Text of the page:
The march of the prairie men: Epilogue
So concludes a glorious chapter in the history of a small part of Canada's Army. It is a stor of several thousand Prairie Men from the harves fields, desks, shop and mills, and from the woods and the lakes, who marched from Weyburn, Saskatchewan, acroos England's South Downs, through France's hedgerows, across Belgium's dykes, up Holland's Beverland Peninsula, down Germany's Rhine and up into her cities of Emden, Oldenburg, and Wihelshaven.
The cost was heavy. Indeed, it is reported that the S.Sask.R. suffered among the highest unit casualties of the Canadian Army in the Second World War. This, in itself, speaks for the tenactiy, edurance, and loyalty to purpsoe of her men. The task was truly well done, although it was filled with heartaches and memories for comrades who gave their lives that we might live. It is those men who remain in Europe today who are responsible for the respect the Regiment holds in the military annals. Those of use who are left of that glorious band of Prairie Men cannot let their memories grow old. They did for an intangible something called 'Freedom' that we value so highly. It is up to us to continue the fight against every typeof enemy who would take that freedom away from us.
"Take up the toch and hold it high, If ye break faith with us who die..."
It has been a pleasure and a renewed source of personal inspiration for me to write this History of the S.Sask.R. for your enjoyment. May I use this space to thank all who helped with the task of compiling the various data and stories, and to the former C.O.s for their help in checking the material. I have always been fiercely proud of my Regimen and I know that all of us who ever served in it can hold our heads high remembering that.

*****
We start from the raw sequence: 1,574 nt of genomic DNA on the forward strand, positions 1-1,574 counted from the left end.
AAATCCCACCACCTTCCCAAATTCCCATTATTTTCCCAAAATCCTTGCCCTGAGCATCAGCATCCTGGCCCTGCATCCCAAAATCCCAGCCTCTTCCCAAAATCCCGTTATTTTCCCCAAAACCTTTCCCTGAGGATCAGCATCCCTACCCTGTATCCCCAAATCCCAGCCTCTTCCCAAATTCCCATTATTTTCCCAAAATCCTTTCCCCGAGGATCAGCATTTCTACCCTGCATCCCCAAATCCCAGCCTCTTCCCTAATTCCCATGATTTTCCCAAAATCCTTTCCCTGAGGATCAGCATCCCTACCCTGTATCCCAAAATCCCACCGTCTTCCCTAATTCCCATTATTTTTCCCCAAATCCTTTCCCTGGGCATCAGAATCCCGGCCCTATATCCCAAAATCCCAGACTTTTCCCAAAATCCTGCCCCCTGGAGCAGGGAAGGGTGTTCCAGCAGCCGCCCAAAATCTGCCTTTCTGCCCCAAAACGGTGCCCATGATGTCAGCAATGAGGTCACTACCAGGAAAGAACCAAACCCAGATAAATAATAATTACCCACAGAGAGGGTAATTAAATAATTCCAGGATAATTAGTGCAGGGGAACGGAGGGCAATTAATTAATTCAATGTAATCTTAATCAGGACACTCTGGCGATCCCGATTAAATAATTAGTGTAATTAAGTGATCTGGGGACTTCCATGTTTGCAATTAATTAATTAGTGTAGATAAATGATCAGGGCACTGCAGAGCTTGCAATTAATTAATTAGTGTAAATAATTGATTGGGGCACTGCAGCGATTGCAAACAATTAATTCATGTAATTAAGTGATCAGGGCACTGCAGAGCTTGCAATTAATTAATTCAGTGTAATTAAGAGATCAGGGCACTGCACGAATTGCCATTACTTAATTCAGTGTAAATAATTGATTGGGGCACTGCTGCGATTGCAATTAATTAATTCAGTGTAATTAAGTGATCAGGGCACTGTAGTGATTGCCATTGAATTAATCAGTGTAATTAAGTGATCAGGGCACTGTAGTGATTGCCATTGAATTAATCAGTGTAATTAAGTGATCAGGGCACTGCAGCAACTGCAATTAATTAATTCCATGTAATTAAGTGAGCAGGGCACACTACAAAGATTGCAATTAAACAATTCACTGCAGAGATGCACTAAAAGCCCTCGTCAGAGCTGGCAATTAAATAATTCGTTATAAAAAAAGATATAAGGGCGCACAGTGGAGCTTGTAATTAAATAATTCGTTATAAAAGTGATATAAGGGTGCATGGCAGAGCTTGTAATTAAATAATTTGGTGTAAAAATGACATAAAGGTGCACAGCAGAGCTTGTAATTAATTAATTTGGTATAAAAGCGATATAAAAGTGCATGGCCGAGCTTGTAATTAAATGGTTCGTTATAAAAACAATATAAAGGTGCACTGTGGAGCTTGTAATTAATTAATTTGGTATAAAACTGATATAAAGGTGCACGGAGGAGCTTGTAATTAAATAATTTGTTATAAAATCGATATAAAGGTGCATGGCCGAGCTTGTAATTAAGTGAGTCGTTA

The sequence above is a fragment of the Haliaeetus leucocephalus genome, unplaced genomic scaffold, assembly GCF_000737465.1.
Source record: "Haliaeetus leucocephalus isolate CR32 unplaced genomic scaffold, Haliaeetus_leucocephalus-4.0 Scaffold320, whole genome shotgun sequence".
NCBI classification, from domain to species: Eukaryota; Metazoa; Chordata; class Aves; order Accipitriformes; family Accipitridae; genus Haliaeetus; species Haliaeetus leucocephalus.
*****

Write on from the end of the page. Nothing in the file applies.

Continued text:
"Once an S.Sask.R. - always an S.Sask.R."
"Strength, Spirit, and Renown."
THE SIXTH CANADIAN INFANTY BRIGADE AND SUPPORTING ARMS
It would notbe in good faith if a history of the S.Sask.R. were completed without honourable mention of hte formation commanders and various supporting arms that contributed so much to the success and glory of the Regiment. Guidance by such men as Lieutenant-Generals McNaughton and Crear, and Lieutenant-General Simonds, and Major-Generals Odlum, Roberts, Burns, Foulkes, and Matthews was invaluable.
Training and tactical leadership by leaders like Brigadiers Sargent, Southam, Gostling, Young, Clift, Gauvrea, Thompson, Keefler, and Allard kept casualties at a minimum while creating maximum havoc with the enemy.
Nothing but honour, praise, and appreciation can be said of the commanders of all ranks belonging to the numerous supporting arms that gave their best to the S.Sask.R. at all times. Without the closest co-operation of this brotherhood of supporting arms, no infantry unit could win a battle. Without them, Field-Marshal Montgomery's idea of "Symphony of Fire" could not have been. The success ofthe S.Sask.R. in particular refleects the energy and spirit of the following units:
H.Q. 6th Canadian Infantry Brigade
8th Canadian Recce Regiment (14 H)
6th Canadian Field Regiment R.C.A.
2nd Canadian ATk Regiment, R.C.A.
11 Canadian Field Company R.C.E.
2nd Canadian Divisional Signals
Camerons of C.
Tor Scot (M.G.)
6th Canadian Infantry Brigade Coy. R.C.A.S.C.
10th Canadian Fd. Amb. R.C.A.M.C.
2nd Canadian Infantry Div. Ord. Fd. Pk. R.C.O.C.
6th Canadian Infantry Bde. Wksp., R.C.E.M.E.
To the above we offer our recorded congratulations and thanks.
(Signed) Lt-Col.'s J.E. Wright